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Thread: Work Required To Pump Water

  1. #1
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    Work Required To Pump Water

    A reservoir has the shape of a vertical cylinder with height 3m and radius 4m and it is filled with water.

    i) Let x be the height in meters measured from the bottom of the reservoir. The weight in Newtons of a thin layer of water between x and x+delta x is approximately P(x)(delta x). What is P(x)?

    ii) The work in Joules required to pump the thin water layer to 3 meters above the reservoir is approximately w(x)(delta x). What is w(x)?

    iii) Using previous results, find, in Joules, the amount of work required to pump all the water 3 meters above the reservoir.

    I am unable to solve part (i), so if someone could shed a little light on this question, I may be able to solve the rest, thanks!
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  2. #2
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    Re: Work Required To Pump Water

    Since when is weight measured in Newtons? Oh wait, force due to mass and gravity, yep a force, ok Newtons works

    Do you have a formula to find weight from a volume?
    Thanks from GHunder
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  3. #3
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    Re: Work Required To Pump Water

    Quote Originally Posted by Prove It View Post
    Since when is weight measured in Newtons? Oh wait, force due to mass and gravity, yep a force, ok Newtons works

    Do you have a formula to find weight from a volume?
    The only things we are given are density = 1000 kg/m^3 and g = m/s^2. What I did was find the volume of the cylinder, and then multiply that by 1000 and 9.8 in an attempt to find the weight, but I kept getting the wrong formula. :s
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  4. #4
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    Re: Work Required To Pump Water

    I don't know calculus but here is my attempt
    mass of water in tank (kg)*9.8* integral from 0 to 3 of (6-x) dx = W in joules
    Thanks from GHunder
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  5. #5
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    Re: Work Required To Pump Water

    This is easier than you think.

    1. The weight of water in a layer dx thick is its mass times g, and the mass is the volume times density. So:  dw = \rho A g dx, where A is the area of the cylinder. Here I'm using lower case w for weight.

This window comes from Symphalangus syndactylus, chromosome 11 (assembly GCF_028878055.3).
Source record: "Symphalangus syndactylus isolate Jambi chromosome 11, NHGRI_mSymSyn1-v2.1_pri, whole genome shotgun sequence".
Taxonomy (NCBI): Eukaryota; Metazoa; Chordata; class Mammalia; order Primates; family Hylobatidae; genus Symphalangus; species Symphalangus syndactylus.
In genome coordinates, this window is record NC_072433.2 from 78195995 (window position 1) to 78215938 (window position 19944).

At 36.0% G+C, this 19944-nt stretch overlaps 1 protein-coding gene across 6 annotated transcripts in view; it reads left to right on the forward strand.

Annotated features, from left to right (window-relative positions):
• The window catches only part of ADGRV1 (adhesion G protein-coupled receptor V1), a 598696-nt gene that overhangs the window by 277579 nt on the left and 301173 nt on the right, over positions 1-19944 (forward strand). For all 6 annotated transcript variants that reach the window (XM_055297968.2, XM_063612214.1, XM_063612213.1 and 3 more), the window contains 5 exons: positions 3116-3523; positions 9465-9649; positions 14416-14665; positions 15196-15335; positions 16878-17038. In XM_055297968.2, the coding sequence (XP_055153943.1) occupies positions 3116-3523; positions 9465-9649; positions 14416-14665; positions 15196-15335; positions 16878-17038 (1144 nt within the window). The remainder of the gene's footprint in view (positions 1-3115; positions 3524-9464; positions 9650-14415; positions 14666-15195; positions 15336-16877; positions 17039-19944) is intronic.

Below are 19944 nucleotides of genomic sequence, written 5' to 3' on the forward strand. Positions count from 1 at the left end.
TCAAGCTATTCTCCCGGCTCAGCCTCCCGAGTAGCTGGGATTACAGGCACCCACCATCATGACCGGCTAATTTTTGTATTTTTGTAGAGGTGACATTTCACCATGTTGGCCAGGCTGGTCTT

2. The work to raise water of weight dw to by height h is dW = hdw. Here I'm using upper case W for work. So for a slice of water at height x, the distance it must be raised is 6-x, and the work required is dW=(6-x)dw.
    3. The total amount of work to pump all the water to a height of 6 meters is  W = \int _0 ^3 (6-x)dw = \int _0 ^3 (6-x)\rho A g dx
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    Re: Work Required To Pump Water

    Quote Originally Posted by ebaines View Post
    This is easier than you think.

    1. The weight of water in a layer dx thick is its mass times g, and the mass is the volume times density. So:  dw = \rho A g dx, where A is the area of the cylinder. Here I'm using lower case w for weight.
    2. The work to raise water of weight dw to by height h is dW = hdw. Here I'm using upper case W for work. So for a slice of water at height x, the distance it must be raised is 6-x, and the work required is dW=(6-x)dw.
    3. The total amount of work to pump all the water to a height of 6 meters is  W = \int _0 ^3 (6-x)dw = \int _0 ^3 (6-x)\rho A g dx
    If you don't mind me asking, why are you including the area in the formula then, if I need to use volume x density?

    I have tried inputting the following:
    P(x) = pg(pi 4^2 x)
    P(x) = pg[2pi(4)(x)+2pi(4^2)]
    obviously substituting the density and gravity for their respective values... And we are not supposed to include the delta x at the same.

    I am ripping my hair out because of this question haha.
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  7. #7
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    Re: Work Required To Pump Water

    I have stumbled upon the solution on my own finally.. It turns out, I was not expected to include the height variable in my equation as it was already supplied outside of the answer box. The answer for part 1 was in fact 156800pi; volume of cylinder (without the x variable for height) x density of water x gravitational force.
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